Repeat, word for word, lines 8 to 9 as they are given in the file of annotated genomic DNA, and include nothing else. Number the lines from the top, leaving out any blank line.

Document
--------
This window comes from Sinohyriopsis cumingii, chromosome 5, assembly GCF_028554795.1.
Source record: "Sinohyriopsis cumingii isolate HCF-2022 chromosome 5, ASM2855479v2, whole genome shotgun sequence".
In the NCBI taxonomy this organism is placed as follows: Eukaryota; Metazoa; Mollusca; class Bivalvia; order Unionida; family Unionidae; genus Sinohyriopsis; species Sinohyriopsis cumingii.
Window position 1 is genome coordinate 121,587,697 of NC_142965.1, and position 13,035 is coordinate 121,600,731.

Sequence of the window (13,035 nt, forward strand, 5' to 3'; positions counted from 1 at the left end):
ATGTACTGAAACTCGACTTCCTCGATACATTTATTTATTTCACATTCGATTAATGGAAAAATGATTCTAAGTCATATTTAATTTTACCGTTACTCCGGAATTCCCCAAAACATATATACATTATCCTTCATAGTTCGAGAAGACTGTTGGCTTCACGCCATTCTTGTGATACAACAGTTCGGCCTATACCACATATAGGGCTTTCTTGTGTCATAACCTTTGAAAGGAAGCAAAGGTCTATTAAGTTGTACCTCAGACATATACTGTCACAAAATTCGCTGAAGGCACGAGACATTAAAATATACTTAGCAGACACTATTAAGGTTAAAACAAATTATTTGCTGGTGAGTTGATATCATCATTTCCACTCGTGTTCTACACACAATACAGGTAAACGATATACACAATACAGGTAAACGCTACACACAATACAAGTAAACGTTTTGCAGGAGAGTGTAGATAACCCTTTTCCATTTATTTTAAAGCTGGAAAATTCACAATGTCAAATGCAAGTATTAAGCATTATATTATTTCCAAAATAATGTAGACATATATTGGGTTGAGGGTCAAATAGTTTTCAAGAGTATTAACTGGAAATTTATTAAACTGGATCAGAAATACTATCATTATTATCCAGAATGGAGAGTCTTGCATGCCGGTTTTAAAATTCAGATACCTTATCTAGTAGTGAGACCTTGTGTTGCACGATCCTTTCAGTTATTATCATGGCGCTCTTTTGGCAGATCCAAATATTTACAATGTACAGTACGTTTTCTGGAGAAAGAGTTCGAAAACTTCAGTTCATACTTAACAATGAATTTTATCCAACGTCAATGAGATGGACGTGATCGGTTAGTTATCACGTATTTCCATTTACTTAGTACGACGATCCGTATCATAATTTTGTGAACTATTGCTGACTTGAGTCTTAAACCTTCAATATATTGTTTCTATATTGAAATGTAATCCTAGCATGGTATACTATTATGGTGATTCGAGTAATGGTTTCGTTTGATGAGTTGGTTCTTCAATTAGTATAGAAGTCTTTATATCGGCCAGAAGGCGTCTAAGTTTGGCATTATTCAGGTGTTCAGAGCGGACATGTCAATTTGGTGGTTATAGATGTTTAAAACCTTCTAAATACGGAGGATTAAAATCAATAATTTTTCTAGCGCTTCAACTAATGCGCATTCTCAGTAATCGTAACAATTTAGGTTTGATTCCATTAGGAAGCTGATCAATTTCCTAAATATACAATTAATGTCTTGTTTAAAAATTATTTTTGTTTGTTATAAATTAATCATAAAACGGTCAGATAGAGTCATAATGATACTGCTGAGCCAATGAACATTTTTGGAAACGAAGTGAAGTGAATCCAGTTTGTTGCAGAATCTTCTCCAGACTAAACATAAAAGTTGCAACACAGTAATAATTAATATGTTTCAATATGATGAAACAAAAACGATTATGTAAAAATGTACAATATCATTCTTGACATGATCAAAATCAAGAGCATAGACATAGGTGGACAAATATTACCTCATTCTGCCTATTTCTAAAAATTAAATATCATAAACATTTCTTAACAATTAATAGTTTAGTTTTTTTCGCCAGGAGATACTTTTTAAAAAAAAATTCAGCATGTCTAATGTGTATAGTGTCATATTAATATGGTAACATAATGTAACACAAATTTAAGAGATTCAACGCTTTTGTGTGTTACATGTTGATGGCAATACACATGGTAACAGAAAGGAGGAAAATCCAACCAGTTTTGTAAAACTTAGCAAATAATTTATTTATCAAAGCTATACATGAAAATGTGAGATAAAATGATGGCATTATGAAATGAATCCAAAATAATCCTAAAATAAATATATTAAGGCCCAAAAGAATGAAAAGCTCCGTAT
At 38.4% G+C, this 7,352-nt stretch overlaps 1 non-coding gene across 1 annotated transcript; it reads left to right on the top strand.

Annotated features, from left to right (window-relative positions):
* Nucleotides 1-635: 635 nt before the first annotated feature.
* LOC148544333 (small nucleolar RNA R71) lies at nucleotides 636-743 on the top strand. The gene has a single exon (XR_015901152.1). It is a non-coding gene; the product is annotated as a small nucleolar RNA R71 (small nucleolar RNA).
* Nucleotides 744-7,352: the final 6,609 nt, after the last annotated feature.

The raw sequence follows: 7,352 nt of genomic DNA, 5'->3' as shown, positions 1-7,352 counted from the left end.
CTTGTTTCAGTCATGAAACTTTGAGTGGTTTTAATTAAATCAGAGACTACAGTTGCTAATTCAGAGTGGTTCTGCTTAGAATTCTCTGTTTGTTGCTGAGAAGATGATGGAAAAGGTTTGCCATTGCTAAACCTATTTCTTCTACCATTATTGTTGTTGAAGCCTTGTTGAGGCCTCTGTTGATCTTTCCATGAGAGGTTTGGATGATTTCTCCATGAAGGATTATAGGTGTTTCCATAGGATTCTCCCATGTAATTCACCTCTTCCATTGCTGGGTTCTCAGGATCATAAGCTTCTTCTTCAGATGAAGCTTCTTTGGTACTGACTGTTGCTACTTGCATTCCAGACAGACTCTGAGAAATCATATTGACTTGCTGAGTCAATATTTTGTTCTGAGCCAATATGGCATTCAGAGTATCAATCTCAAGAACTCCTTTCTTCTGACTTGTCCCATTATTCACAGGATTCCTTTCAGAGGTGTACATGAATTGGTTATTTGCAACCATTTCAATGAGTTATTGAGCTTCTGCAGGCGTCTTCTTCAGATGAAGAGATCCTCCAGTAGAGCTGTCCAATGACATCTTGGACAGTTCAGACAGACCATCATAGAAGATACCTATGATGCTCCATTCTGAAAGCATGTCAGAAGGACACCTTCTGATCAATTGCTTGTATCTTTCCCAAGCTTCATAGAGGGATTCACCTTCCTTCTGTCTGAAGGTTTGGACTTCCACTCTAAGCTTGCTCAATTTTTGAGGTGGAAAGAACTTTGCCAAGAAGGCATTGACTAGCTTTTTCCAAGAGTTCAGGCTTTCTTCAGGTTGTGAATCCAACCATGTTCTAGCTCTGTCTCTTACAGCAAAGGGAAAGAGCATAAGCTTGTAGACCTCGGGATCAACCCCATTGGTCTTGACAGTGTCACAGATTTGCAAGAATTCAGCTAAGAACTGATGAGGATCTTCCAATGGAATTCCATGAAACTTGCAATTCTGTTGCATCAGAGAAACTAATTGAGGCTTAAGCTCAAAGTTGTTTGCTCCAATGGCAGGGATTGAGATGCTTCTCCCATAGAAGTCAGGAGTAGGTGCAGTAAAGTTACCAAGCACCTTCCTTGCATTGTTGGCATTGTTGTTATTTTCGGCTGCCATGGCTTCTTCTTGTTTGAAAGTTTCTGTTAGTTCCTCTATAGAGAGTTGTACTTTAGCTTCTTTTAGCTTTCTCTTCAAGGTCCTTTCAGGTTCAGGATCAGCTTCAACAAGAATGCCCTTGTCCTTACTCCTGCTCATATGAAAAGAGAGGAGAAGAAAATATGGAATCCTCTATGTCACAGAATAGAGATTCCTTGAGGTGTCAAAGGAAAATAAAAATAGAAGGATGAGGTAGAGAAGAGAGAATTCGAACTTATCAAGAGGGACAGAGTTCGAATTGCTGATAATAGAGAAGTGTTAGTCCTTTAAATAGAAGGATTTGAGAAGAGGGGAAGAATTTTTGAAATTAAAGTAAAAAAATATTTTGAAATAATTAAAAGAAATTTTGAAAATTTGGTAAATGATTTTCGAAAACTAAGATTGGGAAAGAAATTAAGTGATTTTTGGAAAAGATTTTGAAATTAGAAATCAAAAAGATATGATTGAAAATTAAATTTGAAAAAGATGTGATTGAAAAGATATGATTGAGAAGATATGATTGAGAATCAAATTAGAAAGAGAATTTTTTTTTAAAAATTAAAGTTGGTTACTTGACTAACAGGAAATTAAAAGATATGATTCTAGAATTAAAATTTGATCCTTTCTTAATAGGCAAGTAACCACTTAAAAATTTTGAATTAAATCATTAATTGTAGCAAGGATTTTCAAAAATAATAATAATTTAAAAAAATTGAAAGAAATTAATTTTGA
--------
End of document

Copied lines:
Annotated features, from left to right (window-relative positions):
* Nucleotides 1-635: 635 nt before the first annotated feature.